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Most days, the kids begin stirring between 6:15 and 7:00. I love those days because I get to see them before I leave for work. While Jennifer prepares their breakfast, I go downstairs to get their diapers changed, get them dressed, and upstairs to eat.

Which means I’m usually sweating before I even leave for the office.

Here in the days of this sixteenth month, with favorite words abounding, I am witness to some cute and tender moments in our morning routine and finally took the camera down to record them.

Were it not for our six year refusal to patronage Wal-Mart, and were it not for those pesky child-labor laws, what with Mateo’s new favorite word of “Helll-OOOOOO!!!” we might have put him to work as a greeter.


Prolific Pooper

Dude poops upwards of four to five times a day. A DAY, people! And we’re not talking the second one is leftover from the first one kind of poop. We’re talking full on, wholly independent, fifteen wipes, under the balls, centimeters from the top of the back of the diaper kind of poops.

Battling this kind of pooping requires strategy, such as in the form of meal planning. I seriously plan their meals around their bowel movements. Overnight pooping (which leads to massive diaper rash for Mateo)? Make sure his fruits are in before 1:00 p.m. Poops too watery? Add starches, reduce dairy. Good day for watermelon? Better have some bananas handy. After dinner poops? Move the proteins up in the day.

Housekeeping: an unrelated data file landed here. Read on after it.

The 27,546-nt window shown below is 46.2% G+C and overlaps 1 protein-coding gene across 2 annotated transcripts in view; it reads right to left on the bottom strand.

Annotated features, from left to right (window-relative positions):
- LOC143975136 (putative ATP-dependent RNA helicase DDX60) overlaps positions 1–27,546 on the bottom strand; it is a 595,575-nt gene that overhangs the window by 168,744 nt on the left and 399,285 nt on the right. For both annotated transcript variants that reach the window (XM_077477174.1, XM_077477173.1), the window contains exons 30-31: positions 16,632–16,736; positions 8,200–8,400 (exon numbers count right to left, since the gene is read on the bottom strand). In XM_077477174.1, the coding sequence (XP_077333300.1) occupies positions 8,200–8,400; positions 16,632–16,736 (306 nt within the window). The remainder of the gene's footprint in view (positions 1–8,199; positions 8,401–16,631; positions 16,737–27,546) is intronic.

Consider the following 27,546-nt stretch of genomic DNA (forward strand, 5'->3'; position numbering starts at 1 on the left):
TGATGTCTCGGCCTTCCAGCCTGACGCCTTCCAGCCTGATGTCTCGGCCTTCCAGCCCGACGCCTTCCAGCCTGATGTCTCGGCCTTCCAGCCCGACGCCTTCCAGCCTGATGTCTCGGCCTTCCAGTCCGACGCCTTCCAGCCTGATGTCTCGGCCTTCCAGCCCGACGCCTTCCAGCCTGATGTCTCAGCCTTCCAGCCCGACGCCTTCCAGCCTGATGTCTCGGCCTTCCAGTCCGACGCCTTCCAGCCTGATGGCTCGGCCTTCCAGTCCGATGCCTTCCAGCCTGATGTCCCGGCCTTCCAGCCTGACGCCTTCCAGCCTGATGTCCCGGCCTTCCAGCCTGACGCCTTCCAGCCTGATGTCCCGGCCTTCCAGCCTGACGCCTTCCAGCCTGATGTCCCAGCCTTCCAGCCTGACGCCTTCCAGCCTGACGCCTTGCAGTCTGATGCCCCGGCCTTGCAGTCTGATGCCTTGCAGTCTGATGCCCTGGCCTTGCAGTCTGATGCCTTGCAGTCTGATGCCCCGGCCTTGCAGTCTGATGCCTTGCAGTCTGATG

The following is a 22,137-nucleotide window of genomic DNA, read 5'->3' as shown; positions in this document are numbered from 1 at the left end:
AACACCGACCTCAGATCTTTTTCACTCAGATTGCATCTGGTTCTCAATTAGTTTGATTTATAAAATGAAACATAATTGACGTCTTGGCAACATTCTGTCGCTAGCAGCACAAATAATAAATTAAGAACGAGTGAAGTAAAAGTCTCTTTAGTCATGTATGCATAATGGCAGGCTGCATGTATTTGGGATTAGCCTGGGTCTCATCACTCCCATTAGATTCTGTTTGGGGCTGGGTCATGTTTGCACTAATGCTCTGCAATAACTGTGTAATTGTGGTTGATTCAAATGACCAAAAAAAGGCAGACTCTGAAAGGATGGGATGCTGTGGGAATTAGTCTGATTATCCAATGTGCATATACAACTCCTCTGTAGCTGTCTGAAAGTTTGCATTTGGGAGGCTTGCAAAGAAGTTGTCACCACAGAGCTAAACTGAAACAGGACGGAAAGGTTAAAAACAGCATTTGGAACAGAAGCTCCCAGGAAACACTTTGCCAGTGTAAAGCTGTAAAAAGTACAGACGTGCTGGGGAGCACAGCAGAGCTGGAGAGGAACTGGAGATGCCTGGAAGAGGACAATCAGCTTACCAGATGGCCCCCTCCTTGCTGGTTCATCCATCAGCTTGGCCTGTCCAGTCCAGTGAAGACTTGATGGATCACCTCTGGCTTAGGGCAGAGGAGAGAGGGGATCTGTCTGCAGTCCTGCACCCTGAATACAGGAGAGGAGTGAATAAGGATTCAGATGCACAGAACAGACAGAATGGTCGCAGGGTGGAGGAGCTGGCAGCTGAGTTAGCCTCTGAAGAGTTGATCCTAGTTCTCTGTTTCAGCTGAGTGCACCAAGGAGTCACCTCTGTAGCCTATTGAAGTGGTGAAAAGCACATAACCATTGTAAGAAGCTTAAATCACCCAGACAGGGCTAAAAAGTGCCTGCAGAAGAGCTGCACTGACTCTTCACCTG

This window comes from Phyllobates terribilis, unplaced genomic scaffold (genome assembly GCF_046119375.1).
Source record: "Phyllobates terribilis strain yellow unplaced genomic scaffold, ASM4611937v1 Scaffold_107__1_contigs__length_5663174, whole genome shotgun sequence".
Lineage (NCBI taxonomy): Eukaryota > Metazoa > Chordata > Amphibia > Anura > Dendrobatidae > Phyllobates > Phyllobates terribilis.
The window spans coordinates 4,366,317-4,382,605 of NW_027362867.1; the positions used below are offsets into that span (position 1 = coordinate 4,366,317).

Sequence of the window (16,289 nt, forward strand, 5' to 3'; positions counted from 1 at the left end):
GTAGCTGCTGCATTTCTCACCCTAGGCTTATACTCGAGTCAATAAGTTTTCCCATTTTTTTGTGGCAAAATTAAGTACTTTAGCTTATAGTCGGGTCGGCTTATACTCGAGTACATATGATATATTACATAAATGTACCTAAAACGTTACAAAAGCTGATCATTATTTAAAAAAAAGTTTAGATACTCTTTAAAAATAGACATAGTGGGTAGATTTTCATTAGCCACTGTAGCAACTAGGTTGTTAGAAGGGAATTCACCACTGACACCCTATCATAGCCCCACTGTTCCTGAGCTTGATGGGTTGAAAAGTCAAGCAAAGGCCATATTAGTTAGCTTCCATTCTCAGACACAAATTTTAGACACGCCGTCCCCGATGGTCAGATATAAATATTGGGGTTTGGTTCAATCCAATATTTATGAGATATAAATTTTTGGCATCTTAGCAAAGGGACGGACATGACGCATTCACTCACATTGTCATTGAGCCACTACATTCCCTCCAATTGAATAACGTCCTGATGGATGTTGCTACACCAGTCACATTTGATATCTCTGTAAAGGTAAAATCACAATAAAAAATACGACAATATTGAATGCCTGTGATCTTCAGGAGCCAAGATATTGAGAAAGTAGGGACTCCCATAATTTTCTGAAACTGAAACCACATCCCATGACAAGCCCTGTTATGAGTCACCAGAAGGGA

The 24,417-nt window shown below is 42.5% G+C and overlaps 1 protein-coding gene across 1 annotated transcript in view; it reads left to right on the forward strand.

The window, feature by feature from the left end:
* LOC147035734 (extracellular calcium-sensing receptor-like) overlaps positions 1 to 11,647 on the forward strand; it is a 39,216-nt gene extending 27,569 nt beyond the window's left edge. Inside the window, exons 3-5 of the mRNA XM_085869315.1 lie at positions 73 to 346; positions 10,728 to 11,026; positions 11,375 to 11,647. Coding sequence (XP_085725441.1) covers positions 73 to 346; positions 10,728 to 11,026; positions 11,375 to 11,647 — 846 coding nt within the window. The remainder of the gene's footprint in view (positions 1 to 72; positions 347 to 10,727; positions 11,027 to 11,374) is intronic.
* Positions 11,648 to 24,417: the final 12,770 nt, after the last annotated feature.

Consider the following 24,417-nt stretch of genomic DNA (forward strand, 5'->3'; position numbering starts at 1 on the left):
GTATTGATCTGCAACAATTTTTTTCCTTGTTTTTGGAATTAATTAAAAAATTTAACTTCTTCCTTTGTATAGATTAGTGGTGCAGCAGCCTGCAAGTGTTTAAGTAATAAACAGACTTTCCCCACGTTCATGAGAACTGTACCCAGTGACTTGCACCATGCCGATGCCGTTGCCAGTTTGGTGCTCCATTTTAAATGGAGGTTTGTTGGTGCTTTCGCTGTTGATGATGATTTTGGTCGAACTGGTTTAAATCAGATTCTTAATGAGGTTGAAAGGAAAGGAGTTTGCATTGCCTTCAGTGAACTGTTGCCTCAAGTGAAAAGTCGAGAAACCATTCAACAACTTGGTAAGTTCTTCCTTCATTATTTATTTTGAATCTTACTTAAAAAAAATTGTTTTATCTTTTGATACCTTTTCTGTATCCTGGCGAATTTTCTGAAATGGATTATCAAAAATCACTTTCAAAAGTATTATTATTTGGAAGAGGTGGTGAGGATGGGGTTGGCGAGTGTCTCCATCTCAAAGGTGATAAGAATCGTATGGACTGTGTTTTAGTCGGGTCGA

These kids are as much science as they are art.

Our dining table is a sore subject, primarily because things get stacked on it that shouldn’t be. Like the camera, mail, kid swimsuits. And ASL flashcards that we purchased for ourselves so we could learn and then teach the kids. One day, one of the kids saw the boxes and asked for “more”. And now, we can’t serve them a meal without doing sign language flashcards at the table. BUT HOW CUTE ARE THEY SIGNING?

Double Trouble


Mateo in the backyard, just before I put my cupped hand at his chin and he spit out chunks of blue sidewalk chalk.

Our nanny works very hard. When our work schedules get crazy, she is always willing to stay later or come earlier. For her part, we compensate her well, let her go home if we get home early, pay her in full even if we’re out of town, and give bonuses when we can. She knows we appreciate her, she adores our kids, and quite importantly, the kids adore her.

However, not once has she asked for time off. So after much encouragement, and a reminder that we were going to pay her anyway, she found some dates that would work for her take a trip. Jennifer and I made arrangements with our respective employers to take time off work so that one or both of us could be home with the kids. It was all set for the weekdays.